What does one say about this? Doubtless there is much to say. The clearest conclusion is that the indigenous people of NSW are in a dire state. No-one would dispute that. The tendency is to say that they need to be further integrated into white society. The centre-left says they must be given respect and employment opportunities, the centre-right that they must be made to work. There is a significant feeling on the popular right that the Aborigines have already been given all the help that can be given and now their plight is their own fault, showing that they are innately morally vicious. And the system responds to Aborigines in this way, by imprisoning them at astounding rates, punishing them for exhibiting the regular symptoms of social disfunction.

This blog doesn't give prescriptions for potted solutions, because what is needed is not a potted solution. Look at the facts: Aboriginal people in NSW were brutalised, herded into camps. They were forcibly torn from their traditional lifestyles, given white men's surnames. They continue to live on in townships around the state, corralled into ghettos, enemployed, while a relatively affluent white population lives a parallel life alongside them, rich on the profits from stolen land. Who in such a situation will have a healthy communal life?

5 Jan. 2007

Tanya Plibersek, widely-regarded as the most left-wing sitting ALP federal MP, and now Rudd's housing spokesperson, this morning criticised federal policy in failing to address the unaffordability of housing.

Her suggestions are predictably vacuous. At least as reported, Plibersek is claiming that financial aid must be given to homebuyers in such a way as to avoid putting upward pressure on prices. This seems clearly absurd, since any stimulation to demand will increase prices. The only way to prevent this is to directly control prices, something she would clearly not advocate as a representative of Rudd's post-socialist ALP.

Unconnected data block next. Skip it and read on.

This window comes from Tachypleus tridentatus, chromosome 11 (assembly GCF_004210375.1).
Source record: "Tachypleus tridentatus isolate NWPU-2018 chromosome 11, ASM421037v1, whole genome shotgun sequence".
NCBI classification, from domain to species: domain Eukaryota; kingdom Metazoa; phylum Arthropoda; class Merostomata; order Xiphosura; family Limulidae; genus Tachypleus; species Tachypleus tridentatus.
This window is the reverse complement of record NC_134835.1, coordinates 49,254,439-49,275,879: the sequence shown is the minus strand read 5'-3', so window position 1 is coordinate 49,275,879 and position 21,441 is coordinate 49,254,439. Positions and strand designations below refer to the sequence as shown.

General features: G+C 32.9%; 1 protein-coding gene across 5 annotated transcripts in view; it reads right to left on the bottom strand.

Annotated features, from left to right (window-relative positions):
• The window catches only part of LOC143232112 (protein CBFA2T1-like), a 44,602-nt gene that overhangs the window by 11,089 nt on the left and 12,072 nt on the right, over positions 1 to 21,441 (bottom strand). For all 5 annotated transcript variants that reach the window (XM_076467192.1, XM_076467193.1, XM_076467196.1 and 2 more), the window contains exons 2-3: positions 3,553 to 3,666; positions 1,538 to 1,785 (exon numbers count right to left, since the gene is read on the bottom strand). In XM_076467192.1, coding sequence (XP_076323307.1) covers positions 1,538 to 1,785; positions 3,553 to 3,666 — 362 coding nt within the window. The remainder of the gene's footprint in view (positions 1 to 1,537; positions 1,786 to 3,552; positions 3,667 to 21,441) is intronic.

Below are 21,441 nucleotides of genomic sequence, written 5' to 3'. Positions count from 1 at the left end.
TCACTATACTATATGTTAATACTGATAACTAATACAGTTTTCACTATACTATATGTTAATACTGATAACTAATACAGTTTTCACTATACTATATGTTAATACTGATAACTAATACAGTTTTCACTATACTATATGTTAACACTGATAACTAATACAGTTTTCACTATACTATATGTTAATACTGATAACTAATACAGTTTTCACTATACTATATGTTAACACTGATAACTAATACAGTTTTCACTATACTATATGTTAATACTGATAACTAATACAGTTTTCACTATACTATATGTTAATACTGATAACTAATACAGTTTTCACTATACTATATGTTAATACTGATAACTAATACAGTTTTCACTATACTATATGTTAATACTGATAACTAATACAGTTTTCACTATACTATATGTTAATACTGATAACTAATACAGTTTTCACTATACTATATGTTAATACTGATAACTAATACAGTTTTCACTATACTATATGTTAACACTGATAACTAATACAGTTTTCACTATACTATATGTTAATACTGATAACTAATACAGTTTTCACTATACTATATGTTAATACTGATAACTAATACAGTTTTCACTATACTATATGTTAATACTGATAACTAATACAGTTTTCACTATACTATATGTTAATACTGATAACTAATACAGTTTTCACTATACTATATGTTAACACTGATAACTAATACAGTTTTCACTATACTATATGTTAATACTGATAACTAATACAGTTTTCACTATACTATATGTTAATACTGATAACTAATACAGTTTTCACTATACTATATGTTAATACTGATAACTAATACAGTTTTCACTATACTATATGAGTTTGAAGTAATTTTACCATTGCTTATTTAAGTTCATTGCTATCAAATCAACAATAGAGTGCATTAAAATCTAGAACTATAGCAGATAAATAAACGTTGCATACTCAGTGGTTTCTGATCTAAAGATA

Her suggestion that we need more houses, increasing supply to lower prices, is plausible, and obvious, but has a number of problems with it, primarily environmental, that are well known. Essentially there are two problems with this, the first being the destruction of important areas of farmland, recreational sites and wildlife to provide housing, the second being the pressure on clearly-inadequate existing infrastruture, primarily transport and water.

The latter problems are of course the province of state ALP governments, whose neoliberal policies are giving us expanding cities without the necessary expansions in infrastructure. But there is also a state infrastructural issue which is directly contributing to the unaffordability of housing: the failure of neoliberal state Labor governments to invest in new public housing stock. Public housing, subsidised, serves to significantly restrict the increase in private rents and house prices, since it reduces demand. At present, most people on low incomes – primarily meaning those in receipt of federal government welfare benefits – are being forced to rent privately, spending their federal benefits as a direct subsidy to the burgeoning class of private 'investment' landlords. This is completely iniquitous, and clearly leading to massive growth in disparity of income by redirecting tax dollars to existing property-owners. Government action to buy up housing stock and rent it affordably would undercut this traffic in human emiseration.